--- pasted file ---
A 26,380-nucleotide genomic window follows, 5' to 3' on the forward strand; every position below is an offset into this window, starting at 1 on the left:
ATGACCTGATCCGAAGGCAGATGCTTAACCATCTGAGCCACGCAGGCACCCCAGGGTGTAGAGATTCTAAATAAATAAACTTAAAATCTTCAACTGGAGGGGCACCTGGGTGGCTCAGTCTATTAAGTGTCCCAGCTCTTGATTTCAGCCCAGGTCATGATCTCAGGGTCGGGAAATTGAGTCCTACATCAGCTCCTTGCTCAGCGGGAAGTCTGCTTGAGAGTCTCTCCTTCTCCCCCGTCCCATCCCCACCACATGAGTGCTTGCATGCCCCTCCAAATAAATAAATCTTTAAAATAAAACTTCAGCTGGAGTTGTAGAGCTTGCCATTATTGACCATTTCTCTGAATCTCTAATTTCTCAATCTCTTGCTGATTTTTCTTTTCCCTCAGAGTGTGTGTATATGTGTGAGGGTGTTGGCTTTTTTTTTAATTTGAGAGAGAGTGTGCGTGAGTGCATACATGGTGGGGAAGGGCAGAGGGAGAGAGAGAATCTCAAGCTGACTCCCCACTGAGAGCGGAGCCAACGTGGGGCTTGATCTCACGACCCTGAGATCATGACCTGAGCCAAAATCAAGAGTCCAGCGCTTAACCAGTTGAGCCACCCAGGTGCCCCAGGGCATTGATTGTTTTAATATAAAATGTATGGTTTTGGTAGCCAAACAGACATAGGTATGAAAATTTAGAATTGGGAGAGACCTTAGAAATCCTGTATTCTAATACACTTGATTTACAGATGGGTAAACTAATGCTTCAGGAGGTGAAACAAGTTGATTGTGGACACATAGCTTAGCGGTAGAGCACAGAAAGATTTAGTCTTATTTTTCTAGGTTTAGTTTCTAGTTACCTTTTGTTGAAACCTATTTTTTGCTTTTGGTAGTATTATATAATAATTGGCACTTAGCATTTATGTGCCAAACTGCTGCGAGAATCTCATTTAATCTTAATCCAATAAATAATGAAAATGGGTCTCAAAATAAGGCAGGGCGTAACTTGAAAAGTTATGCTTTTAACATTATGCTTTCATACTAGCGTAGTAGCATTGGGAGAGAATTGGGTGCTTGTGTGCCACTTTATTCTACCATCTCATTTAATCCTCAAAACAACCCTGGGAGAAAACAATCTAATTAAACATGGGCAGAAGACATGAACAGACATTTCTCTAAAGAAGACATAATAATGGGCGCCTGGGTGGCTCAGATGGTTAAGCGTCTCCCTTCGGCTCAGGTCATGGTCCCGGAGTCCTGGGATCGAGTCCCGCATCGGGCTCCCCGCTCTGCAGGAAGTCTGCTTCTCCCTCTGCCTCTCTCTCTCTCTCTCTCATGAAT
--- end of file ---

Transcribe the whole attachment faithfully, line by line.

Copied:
A 26,380-nucleotide genomic window follows, 5' to 3' on the forward strand; every position below is an offset into this window, starting at 1 on the left:
ATGACCTGATCCGAAGGCAGATGCTTAACCATCTGAGCCACGCAGGCACCCCAGGGTGTAGAGATTCTAAATAAATAAACTTAAAATCTTCAACTGGAGGGGCACCTGGGTGGCTCAGTCTATTAAGTGTCCCAGCTCTTGATTTCAGCCCAGGTCATGATCTCAGGGTCGGGAAATTGAGTCCTACATCAGCTCCTTGCTCAGCGGGAAGTCTGCTTGAGAGTCTCTCCTTCTCCCCCGTCCCATCCCCACCACATGAGTGCTTGCATGCCCCTCCAAATAAATAAATCTTTAAAATAAAACTTCAGCTGGAGTTGTAGAGCTTGCCATTATTGACCATTTCTCTGAATCTCTAATTTCTCAATCTCTTGCTGATTTTTCTTTTCCCTCAGAGTGTGTGTATATGTGTGAGGGTGTTGGCTTTTTTTTTAATTTGAGAGAGAGTGTGCGTGAGTGCATACATGGTGGGGAAGGGCAGAGGGAGAGAGAGAATCTCAAGCTGACTCCCCACTGAGAGCGGAGCCAACGTGGGGCTTGATCTCACGACCCTGAGATCATGACCTGAGCCAAAATCAAGAGTCCAGCGCTTAACCAGTTGAGCCACCCAGGTGCCCCAGGGCATTGATTGTTTTAATATAAAATGTATGGTTTTGGTAGCCAAACAGACATAGGTATGAAAATTTAGAATTGGGAGAGACCTTAGAAATCCTGTATTCTAATACACTTGATTTACAGATGGGTAAACTAATGCTTCAGGAGGTGAAACAAGTTGATTGTGGACACATAGCTTAGCGGTAGAGCACAGAAAGATTTAGTCTTATTTTTCTAGGTTTAGTTTCTAGTTACCTTTTGTTGAAACCTATTTTTTGCTTTTGGTAGTATTATATAATAATTGGCACTTAGCATTTATGTGCCAAACTGCTGCGAGAATCTCATTTAATCTTAATCCAATAAATAATGAAAATGGGTCTCAAAATAAGGCAGGGCGTAACTTGAAAAGTTATGCTTTTAACATTATGCTTTCATACTAGCGTAGTAGCATTGGGAGAGAATTGGGTGCTTGTGTGCCACTTTATTCTACCATCTCATTTAATCCTCAAAACAACCCTGGGAGAAAACAATCTAATTAAACATGGGCAGAAGACATGAACAGACATTTCTCTAAAGAAGACATAATAATGGGCGCCTGGGTGGCTCAGATGGTTAAGCGTCTCCCTTCGGCTCAGGTCATGGTCCCGGAGTCCTGGGATCGAGTCCCGCATCGGGCTCCCCGCTCTGCAGGAAGTCTGCTTCTCCCTCTGCCTCTCTCTCTCTCTCTCTCATGAAT